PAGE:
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How and where things are produced matters in a world facing environmental challenges. The exhibition Local Design provides access to five of the Swedish workshops that have collaborated with Svenskt Tenn for many decades. Here you can still find the type of craftsmanship and knowledge that was once passed down from generation to generation and is now in danger of disappearing with the older generation.
Erik and his wife Inger founded the workshop in Västergötland in 1979. Today their son Oskar and two other young employees work in the metal workshop, which is one of the few remaining pewter artisan workshops in Sweden. Located on the same site as the couple’s home next door to a farm between Lakes Vänern and Vättern, this family-owned business manufactures Svenskt Tenn’s most advanced pewter and brass products, including, in addition to Estrid Ericson’s urn, Anna Petrus’ pewter lions and Josef Frank’s candlestick, The Friendship Knot.
The craftsman smooths the edges of the carpet by hand with scissors.
There is something balletic about the production in Sweden’s oldest carpet factory. Kasthall has woven and tufted carpets since 1889, and Fredrik, who shoots in the wool in the fabric with a tuft pistol, contribute to this impression. Both his and the other tufters’ lifts move rhythmically as the work progresses upwards on the large, stretched fabrics.
When the tufting is completed the carpet’s stitches are sealed with water-based glue which also helps to retain the carpet’s shape. To the wet glue an additional protective fabric is applied which makes the carpet more stable.
Fifteen hours later the carpet is dry and cut from its loom. An edge of the tuft weave is folded by hand on the back of the carpet in order to give it a stable finish. A plane is run along the carpet pile, in order to ensure that the surface is as smooth as possible. The craftsman also smoothes the edges of the carpet with scissors before vacuuming it. Lastly, the carpet is marked with a leather label signed by the weaver or the tufter.
A steep staircase takes us to the only manufacturer of rattan furniture in Sweden. We are in a cellar in the Old Town of Stockholm, three kilometres from Svenskt Tenn’s flagship store on Strandvägen. This is where Josef Frank’s rattan furniture is manufactured.
Erica Larsson directs a gas flame to a rattan stick and allows the fire to lick the stick for a few seconds before bending it with a tool that resembles a rounded iron pipe. Dabbing the bent stick with water in order to close the pores of the wood and allow the mould to settle, she says: “Rattan is a pliable material.”
Erica’s grandfather, John, initiated the collaboration with Josef Frank, the family company has a history that goes even further back. In 1903 Erica’s grandfather and uncle moved from Västerås to Stockholm to found the company Larsson Korgmakare. Today Erica and her colleague Lasse manage the production.At times Erica’s ten-year-old daughter helps out. However, it is far too early to predict whether there will be a fifth Larsson generation in the workshop.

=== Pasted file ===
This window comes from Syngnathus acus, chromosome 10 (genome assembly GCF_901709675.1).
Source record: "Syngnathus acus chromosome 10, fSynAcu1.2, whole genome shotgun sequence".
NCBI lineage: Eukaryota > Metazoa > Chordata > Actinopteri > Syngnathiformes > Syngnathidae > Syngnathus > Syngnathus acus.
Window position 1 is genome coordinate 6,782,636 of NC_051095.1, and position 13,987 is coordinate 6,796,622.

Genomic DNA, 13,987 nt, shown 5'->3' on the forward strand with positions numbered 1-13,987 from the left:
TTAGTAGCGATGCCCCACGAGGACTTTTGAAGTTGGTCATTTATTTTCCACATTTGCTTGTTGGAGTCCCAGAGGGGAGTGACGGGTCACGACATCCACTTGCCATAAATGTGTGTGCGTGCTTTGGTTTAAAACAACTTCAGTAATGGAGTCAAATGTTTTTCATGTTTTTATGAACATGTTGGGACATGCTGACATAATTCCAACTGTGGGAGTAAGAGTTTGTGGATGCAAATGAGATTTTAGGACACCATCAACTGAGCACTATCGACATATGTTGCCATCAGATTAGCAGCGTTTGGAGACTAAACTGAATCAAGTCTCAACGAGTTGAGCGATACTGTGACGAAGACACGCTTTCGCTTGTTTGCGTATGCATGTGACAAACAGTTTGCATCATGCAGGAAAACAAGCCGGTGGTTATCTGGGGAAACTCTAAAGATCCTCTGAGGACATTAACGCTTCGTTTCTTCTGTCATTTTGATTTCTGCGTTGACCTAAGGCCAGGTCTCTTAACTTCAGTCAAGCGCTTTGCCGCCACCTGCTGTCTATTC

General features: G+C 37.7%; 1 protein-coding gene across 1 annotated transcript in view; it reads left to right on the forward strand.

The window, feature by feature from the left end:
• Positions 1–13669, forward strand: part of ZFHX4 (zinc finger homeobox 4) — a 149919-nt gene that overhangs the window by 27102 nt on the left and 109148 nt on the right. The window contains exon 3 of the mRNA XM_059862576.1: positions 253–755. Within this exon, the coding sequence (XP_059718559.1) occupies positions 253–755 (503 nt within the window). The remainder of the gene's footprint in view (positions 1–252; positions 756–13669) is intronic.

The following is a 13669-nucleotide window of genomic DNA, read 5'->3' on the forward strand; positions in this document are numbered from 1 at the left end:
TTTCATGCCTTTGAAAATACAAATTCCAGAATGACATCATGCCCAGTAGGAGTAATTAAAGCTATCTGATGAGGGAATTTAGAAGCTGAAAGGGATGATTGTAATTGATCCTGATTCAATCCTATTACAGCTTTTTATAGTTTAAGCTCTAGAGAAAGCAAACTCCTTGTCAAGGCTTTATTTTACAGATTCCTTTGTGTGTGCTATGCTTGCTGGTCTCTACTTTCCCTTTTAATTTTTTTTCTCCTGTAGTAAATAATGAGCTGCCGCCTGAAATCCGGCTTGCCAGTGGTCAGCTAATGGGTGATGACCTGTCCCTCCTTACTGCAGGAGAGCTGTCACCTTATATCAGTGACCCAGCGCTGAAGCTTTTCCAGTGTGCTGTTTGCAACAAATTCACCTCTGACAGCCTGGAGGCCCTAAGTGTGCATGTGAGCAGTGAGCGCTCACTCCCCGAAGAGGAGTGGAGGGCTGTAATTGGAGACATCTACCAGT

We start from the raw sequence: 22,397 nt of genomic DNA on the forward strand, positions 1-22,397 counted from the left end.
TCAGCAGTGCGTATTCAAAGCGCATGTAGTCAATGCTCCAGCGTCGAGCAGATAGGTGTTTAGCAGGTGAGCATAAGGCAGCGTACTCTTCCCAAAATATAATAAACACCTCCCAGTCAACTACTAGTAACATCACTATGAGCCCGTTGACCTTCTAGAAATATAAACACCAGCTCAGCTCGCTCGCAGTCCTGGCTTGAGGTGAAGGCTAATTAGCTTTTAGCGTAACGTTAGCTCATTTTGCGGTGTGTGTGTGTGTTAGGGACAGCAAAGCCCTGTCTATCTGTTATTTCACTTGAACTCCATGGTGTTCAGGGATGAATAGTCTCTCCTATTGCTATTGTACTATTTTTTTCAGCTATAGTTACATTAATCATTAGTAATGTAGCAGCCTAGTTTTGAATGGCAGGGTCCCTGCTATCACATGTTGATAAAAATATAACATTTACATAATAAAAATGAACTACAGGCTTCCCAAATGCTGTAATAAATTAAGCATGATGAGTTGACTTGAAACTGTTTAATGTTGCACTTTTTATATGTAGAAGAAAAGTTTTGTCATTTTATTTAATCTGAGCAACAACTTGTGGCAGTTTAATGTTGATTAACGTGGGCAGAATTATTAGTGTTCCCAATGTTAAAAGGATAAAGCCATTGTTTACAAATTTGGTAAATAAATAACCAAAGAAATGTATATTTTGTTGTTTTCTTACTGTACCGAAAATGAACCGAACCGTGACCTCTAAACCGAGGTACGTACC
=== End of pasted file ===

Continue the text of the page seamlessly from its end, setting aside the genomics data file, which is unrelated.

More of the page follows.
Eriksson & Söner Cabinet Makers in Vrena combines high technology with a craftsmanship matched by few. In the centuries-old building, you might see Åke Larsson hand-turning a table leg for a Josef Frank table – a skill that very few people in Sweden possess. In an adjoining room boards are finished with veneer for Frank’s table. This is also a procedure that requires great skill in all stages – fixing and gluing veneer for a single table can take an entire working day.
It is 30 °C inside the foundry and most of the workers are wearing shorts. The more than 1,000 °C molten glass mass and the concentration required when working with the old-school drive method contribute to the high temperature.
Ronnie captures the glass mass on the end of a glass blowing pipe from the oven, and smoothes it against an iron plate. Then he blows a small bubble, which is cooled down to 800 °C before additional glass mass can be captured from the crucible. The glass mass is shaped and smoothed using wooden tools, before it is blown in a wooden mould.
A long iron rod is attached to the bottom and the vase is knocked away from the glass blowing pipe. Now a master glassblower takes over and by hand gives the vase its final form. The piece is then placed on the cooling pipe. It takes several hours to cool.
Reijmyre Glasbruk dates back to 1810. CEO Ulf Rosén grew up at the glassworks. His father, Lennart Rosén, owned it from 1950-75 and his grandfather and an uncle also worked in the industry.